Theoretically, the EU's Kosovo policy presents an interesting example of the Union's ability to apply its institutionalist and multilateralist approach to resolving a complex dispute between a sovereign non-member state and its secession-prone province, which so recently declared its complete independence from the central authorities. Designing legitimate ways of granting independence for the former Serbian province has become one of the benchmarks of the EU's foreign-policy maturity and its ability to structure world politics in line with the European principles of law and justice.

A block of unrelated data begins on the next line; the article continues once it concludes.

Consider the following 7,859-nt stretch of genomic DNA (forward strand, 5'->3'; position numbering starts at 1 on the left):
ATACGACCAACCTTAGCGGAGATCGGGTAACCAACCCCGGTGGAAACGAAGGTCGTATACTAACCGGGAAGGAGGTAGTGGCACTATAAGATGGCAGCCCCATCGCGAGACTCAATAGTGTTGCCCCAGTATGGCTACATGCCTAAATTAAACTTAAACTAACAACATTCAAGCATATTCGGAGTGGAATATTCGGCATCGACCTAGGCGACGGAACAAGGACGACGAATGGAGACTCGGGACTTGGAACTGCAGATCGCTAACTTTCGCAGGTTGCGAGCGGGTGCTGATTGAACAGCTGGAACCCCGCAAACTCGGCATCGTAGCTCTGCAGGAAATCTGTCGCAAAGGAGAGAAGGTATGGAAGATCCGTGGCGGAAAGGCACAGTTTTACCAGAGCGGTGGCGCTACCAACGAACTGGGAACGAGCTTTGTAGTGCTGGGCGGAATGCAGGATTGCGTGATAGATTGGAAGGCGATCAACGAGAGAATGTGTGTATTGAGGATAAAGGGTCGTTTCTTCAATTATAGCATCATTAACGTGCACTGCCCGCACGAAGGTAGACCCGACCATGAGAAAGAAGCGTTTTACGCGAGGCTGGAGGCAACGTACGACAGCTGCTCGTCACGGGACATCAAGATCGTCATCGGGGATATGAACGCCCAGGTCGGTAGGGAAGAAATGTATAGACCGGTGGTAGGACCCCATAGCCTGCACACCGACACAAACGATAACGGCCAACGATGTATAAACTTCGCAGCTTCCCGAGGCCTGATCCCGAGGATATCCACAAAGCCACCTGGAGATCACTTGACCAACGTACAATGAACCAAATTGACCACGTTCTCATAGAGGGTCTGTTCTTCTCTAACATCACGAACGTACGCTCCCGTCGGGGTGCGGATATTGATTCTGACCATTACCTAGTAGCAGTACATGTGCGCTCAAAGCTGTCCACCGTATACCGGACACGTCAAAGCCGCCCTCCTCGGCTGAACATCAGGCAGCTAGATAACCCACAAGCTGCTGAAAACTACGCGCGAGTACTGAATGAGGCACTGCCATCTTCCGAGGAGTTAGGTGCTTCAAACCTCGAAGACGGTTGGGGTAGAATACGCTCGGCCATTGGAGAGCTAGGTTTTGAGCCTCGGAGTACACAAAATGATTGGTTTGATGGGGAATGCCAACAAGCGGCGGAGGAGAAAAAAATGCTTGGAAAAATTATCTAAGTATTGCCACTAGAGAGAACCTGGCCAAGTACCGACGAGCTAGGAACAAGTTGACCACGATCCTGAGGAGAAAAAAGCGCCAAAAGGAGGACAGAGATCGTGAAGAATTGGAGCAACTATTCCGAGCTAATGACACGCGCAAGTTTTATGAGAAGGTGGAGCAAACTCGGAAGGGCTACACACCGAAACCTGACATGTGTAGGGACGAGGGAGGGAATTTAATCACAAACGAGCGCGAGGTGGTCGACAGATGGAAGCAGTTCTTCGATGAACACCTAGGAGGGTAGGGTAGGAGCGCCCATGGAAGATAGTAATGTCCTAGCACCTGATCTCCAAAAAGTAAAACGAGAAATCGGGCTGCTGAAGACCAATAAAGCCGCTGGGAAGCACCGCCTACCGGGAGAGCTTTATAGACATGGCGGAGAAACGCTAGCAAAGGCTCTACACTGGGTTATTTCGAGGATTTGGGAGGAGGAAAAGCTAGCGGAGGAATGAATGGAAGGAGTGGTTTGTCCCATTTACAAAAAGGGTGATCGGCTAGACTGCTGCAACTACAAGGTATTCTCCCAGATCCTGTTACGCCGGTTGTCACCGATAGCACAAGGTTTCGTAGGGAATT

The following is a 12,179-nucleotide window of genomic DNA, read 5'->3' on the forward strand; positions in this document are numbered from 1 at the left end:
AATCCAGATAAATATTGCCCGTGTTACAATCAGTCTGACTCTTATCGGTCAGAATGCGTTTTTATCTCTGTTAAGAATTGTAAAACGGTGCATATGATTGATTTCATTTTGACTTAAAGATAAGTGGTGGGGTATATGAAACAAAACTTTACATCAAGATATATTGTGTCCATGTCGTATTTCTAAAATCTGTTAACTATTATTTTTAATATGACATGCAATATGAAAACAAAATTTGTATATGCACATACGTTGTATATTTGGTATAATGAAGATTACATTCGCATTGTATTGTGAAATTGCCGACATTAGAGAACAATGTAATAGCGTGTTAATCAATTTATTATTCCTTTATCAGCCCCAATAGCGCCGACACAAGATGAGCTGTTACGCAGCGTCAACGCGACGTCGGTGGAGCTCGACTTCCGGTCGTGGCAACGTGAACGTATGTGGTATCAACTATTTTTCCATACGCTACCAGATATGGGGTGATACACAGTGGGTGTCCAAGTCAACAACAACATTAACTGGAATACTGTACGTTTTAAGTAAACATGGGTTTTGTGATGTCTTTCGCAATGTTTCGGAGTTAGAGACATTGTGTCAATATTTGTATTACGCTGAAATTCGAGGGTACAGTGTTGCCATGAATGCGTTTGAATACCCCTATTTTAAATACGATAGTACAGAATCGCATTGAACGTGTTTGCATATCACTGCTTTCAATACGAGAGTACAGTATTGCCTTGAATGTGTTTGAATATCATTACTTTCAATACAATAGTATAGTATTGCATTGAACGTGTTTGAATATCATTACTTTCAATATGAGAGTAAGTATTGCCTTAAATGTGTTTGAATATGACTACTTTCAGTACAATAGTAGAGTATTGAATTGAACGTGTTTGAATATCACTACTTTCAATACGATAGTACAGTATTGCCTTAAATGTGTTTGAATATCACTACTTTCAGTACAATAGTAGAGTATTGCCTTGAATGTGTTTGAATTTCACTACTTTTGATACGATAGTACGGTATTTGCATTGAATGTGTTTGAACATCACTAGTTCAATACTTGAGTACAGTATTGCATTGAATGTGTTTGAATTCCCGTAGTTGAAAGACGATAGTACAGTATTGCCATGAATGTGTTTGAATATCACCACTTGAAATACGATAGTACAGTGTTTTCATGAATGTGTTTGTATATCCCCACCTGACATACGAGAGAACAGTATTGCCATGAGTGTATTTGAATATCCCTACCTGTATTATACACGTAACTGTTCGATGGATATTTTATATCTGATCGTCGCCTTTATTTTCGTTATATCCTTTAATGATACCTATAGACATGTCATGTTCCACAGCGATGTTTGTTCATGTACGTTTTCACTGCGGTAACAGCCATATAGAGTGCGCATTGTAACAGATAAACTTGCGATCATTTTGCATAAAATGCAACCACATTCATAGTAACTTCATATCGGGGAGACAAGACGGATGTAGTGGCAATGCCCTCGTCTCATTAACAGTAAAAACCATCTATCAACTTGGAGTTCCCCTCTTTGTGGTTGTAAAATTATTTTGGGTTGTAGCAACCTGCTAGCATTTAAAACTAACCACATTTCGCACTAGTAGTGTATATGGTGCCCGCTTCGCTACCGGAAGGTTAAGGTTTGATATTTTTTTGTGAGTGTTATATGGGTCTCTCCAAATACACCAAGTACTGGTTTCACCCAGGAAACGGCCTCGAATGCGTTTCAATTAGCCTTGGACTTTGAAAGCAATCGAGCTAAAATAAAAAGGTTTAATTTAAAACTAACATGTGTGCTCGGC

In terms of its policy relevance, the Kosovo issue is of paramount strategic importance, not only for the Balkans or Europe in general. It is also of great significance for the future of the contentious world state system at large, because secessionist trends have been unfolding in different parts of the globe including the former Soviet Union and a larger Eurasia. Moscow, for example, has waged two bloody wars in its separatist Caucasian republic of Chechnya just to rediscover the same threats in other parts of its southern underbelly, like Ingushetia and Dagestan. The post-Soviet republics of Moldova and Georgia, de facto disintegrated, are afraid that endorsement of Kosovo's independence by the EU would ultimately result in narrowing their state borders de jure. In Asia, China and India are concerned that the EU's rubber-stamping of Kosovo's statehood might set up a dangerous precedent in international practice that Tibet and Kashmir respectively would be tempted to follow. Finally, in the Middle East the statehood aspirations of Kurds might be encouraged in a way that risks bringing the integrity of Iraq, Syria, Iran, and Turkey into question. Yet, whatever the risks for the international status-quo are in the long run, in the midterm, the EU's commitment to acknowledgment of Kosovo's independence is likely to predominantly contribute to stirring secessionist trends in adjacent multiethnic states like Macedonia and Bosnia and Herzegovina. Given the Union's economic magnitude, a new tide of fragmentation in the Balkans is likely to be followed by subsequent integration of emerging units into the EU's megastructure, or in a more cynical view, by absorption into a European "neo-empire." Therefore, Kosovo may be seen as a platform for the EU to work out a modernist state creation and integration model for a secession-prone territory.